An ideology which holds that people from different cultures must live in separate communities within a country, should not take an interest in each other and must not criticise each other is both wrong and unworkable. Of course, multiculturalism’s more thoughtful advocates never imagined that a cultural community could or should substitute for a political community. They believed that so long as everyone abided by the law, it was not necessary for citizens to have a single hierarchy of values.
The ideal of multiculturalism at home was echoed with an ideology of cultural relativism abroad, especially in the 1970’s and 1980’s. This evolved stealthily into a form of moral racism which held that white Europeans deserved liberal democracy but that people of different cultures had to wait for it. African dictators might do dreadful things but somehow they did not meet with condemnation from many European intellectuals, for criticism implied cultural arrogance.
The Netherlands, where I was born, has perhaps been divided by the debate over multiculturalism more than any other country. The murder of the filmmaker Theo van Gogh two and a half years ago by an Islamist assassin has incited a wrenching debate about the country’s entrenched culture of tolerance and easy access for asylum-seekers.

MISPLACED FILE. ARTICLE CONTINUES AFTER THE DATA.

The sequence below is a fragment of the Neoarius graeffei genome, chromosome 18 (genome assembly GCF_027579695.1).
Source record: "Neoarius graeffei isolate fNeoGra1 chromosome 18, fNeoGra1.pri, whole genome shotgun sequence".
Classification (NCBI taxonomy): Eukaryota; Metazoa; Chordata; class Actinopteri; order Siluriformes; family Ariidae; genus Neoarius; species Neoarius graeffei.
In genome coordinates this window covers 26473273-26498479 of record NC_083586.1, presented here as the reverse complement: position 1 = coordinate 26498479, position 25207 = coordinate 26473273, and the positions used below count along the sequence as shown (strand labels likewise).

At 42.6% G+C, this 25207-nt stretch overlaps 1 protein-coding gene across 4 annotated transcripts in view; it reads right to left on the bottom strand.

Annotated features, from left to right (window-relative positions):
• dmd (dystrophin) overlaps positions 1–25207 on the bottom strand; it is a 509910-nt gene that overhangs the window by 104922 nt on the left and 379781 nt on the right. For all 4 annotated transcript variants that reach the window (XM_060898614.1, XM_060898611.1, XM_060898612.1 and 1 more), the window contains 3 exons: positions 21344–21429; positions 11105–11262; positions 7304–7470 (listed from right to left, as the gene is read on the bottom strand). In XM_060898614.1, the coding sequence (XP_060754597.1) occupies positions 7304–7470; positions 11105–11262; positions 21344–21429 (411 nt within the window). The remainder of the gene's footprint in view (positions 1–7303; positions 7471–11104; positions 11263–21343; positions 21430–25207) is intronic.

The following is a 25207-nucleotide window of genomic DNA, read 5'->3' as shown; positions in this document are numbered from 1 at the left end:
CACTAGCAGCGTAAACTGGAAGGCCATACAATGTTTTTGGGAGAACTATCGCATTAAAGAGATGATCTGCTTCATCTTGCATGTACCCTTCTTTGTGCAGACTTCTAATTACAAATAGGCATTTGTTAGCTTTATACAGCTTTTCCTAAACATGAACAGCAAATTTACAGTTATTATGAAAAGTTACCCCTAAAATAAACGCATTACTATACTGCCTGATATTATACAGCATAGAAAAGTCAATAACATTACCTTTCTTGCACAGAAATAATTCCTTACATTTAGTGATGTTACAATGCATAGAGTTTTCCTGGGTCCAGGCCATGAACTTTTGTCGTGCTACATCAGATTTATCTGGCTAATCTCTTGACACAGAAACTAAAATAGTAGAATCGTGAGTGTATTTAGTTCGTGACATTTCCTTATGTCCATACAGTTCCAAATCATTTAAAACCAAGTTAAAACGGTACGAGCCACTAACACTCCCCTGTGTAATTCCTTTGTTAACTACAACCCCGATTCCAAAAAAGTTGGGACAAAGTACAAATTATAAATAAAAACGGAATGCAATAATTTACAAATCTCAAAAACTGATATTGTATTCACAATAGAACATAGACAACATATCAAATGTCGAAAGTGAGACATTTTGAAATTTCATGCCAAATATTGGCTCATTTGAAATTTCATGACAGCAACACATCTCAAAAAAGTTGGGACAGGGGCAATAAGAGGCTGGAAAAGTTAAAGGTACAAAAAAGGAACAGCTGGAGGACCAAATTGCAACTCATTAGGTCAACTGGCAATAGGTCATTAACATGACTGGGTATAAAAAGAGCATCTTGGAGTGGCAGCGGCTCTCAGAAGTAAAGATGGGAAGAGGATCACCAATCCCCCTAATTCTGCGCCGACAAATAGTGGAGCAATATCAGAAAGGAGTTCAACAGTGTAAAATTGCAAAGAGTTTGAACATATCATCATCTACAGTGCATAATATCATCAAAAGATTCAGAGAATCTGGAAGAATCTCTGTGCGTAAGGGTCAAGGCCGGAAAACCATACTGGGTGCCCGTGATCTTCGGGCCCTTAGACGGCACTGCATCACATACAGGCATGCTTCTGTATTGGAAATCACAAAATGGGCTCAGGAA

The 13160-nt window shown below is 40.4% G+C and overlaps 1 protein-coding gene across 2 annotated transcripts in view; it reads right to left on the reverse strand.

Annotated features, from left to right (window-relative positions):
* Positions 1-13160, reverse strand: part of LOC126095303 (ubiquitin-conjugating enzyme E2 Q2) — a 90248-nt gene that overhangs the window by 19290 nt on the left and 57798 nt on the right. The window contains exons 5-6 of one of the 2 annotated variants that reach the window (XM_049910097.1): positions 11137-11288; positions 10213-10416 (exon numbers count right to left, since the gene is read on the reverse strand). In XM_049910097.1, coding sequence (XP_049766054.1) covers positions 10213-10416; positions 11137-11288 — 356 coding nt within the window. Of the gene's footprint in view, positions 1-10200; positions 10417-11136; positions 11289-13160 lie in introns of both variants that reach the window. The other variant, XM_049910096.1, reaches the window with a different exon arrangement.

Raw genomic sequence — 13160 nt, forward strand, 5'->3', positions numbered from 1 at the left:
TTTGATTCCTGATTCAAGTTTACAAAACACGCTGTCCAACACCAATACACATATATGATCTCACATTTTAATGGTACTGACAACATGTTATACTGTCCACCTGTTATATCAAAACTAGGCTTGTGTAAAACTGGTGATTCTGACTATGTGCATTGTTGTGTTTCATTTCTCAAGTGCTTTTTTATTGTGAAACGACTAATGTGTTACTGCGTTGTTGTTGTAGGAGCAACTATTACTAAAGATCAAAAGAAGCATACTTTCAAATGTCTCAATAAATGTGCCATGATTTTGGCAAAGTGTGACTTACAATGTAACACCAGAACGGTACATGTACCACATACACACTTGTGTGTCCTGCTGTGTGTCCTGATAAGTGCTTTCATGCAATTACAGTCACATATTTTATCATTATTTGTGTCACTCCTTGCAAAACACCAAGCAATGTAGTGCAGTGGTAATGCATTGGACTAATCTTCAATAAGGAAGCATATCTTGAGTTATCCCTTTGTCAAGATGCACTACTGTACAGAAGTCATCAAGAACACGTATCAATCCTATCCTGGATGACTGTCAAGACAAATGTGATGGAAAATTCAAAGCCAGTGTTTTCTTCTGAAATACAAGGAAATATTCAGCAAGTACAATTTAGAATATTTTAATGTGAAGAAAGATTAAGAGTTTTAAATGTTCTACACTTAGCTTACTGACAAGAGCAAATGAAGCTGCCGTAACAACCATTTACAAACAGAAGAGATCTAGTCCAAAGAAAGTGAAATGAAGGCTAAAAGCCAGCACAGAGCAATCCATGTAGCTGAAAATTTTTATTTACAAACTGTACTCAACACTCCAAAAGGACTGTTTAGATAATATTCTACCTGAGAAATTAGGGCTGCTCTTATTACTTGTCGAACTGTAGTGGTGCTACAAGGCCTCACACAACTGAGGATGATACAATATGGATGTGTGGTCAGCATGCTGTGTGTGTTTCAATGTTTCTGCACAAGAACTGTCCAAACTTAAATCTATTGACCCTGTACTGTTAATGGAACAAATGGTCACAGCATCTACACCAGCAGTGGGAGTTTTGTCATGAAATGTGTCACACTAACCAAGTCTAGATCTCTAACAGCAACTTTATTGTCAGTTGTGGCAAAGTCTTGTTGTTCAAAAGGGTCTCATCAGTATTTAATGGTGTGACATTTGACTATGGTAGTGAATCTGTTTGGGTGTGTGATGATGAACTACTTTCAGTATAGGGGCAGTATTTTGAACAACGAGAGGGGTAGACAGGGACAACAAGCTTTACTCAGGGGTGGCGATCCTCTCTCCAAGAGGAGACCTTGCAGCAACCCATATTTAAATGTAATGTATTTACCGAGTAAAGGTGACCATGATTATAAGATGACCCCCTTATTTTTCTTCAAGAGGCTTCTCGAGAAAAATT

Long before the arrival of Muslim guest workers in the 1960’s and 1970’s Dutch society was in a sense ‘multicultural’ in that it was already organised into Protestant, Catholic, liberal and socialist “pillars,” each with its own schools, hospitals, TV stations, papers and political parties. When guest workers from Morocco and Turkey became de facto immigrants, some began to champion the creation of an additional Muslim pillar.
But at the moment that multiculturalism’s advocates were making this suggestion, Dutch society was undergoing a dramatic transition. With secularization taking hold, the traditional pillars began to break down.
Moreover, fierce attacks on Muslims started to come from people who, raised in deeply religious families, had turned into radical leftists in the 1960’s and 1970’s. From defining themselves as anti-colonialists and anti-racists – champions of multiculturalism amp#45;amp#45; they have become fervent defenders of so-called Enlightenment values against Muslim orthodoxy. These people feared the comeback of religion; that the Protestant or Catholic oppressiveness they knew first-hand might be replaced by equally oppressive Muslim codes of conduct.
But their turn away from multiculturalism is not what prevented the emergence of a “Islamic” pillar in Dutch society. The main problem with this idea was that people from Turkey, Morocco, and the Arab countries, some deeply religious and some quite secular, and all with perceptible animosities towards each other, would never have agreed on what should constitute such a pillar.